ELISA: Use at an assay dependent dilution. IHC-Fr: Use at a concentration of 5 - 20 μg/ml. WB: Use at a concentration of 2 μg/ml, if using ECL or 10 μg/ml, if using colorimetric methods. Optimal dilutions/concentrations should be determined by the end user.
Rat liver induced for PADPR synthesis by injection with diethylnitrosamine.
This antibody reacts with PADPR synthesized by a variety of poly(ADP- ribose) polymerases (PARP)-related enzymes including PARP1, 2, 3, tankyrase, vPARP, sPARP and others.The antibody does not cross-react with ADP-ribose, 5'-AMP, or yeast RNA as tested by ELISA.This antibody crossreacts to bovine serum albumin due to its use as a carrier for the immunogen.
Preservative: 0.02% Sodium Azide; Constituents: 1% BSA, 20mM Tris, 150mM Sodium Chloride. pH 7.4
Store as concentrated solution. Centrifuge briefly prior to opening vial. For short-term storage (1-2 weeks), store at 4ºC. For long-term storage, aliquot and store at -20ºC or below. Avoid multiple freeze-thaw cycles.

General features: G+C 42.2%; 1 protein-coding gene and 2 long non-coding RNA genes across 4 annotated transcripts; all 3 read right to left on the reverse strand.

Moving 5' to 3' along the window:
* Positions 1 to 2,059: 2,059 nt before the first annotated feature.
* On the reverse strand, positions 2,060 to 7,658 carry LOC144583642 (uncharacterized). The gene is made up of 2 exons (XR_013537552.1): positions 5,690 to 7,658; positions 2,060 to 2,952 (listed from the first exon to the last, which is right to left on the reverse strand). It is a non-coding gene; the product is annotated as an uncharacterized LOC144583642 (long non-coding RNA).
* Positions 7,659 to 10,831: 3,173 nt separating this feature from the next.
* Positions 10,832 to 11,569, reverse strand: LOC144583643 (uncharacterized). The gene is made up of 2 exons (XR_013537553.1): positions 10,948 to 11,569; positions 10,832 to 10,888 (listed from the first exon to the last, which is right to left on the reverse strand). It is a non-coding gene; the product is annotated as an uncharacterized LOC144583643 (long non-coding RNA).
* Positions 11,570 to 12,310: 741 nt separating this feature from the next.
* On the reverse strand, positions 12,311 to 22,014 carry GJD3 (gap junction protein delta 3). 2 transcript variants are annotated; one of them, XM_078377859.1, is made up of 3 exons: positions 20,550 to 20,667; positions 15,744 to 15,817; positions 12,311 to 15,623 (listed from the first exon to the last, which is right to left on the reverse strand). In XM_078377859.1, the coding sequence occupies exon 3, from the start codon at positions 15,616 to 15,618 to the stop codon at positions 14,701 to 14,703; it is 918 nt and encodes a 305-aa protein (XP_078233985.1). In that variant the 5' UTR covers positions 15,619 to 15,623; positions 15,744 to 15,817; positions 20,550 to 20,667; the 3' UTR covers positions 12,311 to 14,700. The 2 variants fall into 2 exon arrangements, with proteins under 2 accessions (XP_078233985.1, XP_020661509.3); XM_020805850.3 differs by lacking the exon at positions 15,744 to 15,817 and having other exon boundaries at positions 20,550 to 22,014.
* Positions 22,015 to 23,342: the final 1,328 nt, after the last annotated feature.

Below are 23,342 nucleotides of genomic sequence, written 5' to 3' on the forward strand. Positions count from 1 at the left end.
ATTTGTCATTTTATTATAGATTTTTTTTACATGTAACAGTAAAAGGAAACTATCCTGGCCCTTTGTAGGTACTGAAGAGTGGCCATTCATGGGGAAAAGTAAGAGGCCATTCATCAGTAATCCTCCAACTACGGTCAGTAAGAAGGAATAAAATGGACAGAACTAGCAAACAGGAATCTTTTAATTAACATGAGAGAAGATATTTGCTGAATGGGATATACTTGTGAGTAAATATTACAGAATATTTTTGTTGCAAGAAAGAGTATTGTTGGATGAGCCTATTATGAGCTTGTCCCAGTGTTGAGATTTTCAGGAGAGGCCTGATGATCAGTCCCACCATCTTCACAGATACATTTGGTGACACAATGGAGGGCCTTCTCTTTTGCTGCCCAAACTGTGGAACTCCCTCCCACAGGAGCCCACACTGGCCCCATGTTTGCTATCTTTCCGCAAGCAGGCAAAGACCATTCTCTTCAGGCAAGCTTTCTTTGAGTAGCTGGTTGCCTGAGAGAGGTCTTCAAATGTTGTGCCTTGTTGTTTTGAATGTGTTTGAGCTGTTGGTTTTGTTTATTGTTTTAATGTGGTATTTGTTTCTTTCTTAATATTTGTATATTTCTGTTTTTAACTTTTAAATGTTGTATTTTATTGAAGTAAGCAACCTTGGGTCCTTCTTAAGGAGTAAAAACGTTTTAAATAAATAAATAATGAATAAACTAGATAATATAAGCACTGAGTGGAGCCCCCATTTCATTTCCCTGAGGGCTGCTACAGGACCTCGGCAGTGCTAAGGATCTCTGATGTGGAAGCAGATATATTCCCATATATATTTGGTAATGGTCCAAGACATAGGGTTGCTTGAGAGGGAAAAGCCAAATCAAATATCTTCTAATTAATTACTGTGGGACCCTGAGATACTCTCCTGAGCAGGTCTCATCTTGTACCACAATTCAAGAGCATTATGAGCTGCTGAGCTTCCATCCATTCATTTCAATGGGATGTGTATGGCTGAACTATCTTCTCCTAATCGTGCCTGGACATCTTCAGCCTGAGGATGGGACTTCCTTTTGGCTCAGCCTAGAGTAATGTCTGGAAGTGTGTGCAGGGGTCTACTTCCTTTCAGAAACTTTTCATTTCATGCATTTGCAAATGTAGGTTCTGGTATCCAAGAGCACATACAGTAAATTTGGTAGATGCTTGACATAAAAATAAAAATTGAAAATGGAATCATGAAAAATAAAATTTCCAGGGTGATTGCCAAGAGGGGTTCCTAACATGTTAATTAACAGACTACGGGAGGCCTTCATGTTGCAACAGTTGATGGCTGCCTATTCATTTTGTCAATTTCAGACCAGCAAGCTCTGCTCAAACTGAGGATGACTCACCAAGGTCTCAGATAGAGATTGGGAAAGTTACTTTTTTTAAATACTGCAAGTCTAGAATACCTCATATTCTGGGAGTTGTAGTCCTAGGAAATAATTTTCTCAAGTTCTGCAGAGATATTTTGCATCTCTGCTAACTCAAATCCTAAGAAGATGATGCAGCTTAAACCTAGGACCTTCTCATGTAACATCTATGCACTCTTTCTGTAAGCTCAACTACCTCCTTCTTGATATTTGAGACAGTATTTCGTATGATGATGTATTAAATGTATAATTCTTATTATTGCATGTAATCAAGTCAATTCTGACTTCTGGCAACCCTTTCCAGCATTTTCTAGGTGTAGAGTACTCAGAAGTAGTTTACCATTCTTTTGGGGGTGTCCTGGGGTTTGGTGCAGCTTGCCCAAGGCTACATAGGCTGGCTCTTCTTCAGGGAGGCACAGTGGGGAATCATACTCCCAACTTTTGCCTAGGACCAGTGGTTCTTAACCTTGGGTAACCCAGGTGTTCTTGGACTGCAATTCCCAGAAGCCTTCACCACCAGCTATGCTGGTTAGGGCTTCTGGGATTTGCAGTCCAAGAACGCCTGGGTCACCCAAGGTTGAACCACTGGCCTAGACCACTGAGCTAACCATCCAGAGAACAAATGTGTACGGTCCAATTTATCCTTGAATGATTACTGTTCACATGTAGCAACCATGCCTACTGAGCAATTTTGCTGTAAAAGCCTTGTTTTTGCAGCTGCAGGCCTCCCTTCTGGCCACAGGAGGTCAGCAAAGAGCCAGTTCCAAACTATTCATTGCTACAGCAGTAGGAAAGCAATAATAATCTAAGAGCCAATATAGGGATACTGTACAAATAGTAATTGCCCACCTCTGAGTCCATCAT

1 mg/ml (Please refer to the vial label for the specific concentration.)
PADPR mixed with methylated bovine serum albumin.
Protein A purified
For laboratory use only. Not for any clinical, therapeutic, or diagnostic use in humans or animals. Not for animal or human consumption.
PADPR (Poly(ADP-ribose)) is a polymer synthesized by a class of enzymes named poly(ADP-ribose) polymerases (PARP). Using NAD+ as substrate, PARP catalyzes the formation of the polymer PADPR, with chain lengths ranging from 2 to 300 residues, containing approximately 2% branching in the chain. PADPR becomes attached to nuclear proteins, and to PARP itself (automodification). Under normal conditions, cells display low basal level of PADPR polymer, which can dramatically increase in cells exposed to DNA damaging agents (irradiation, alkylation, etc.). This increase of polymer synthesis is usually transient and is followed by a rapid degradation phase with a short half life which can be less than 1 min. The low endogenous level of polymer in unstimulated cells and its rapid catabolism during DNA damage has been ascribed to high activity of the polymer catabolizing enzyme poly(ADP-ribose) glycohydrolyase (PARG).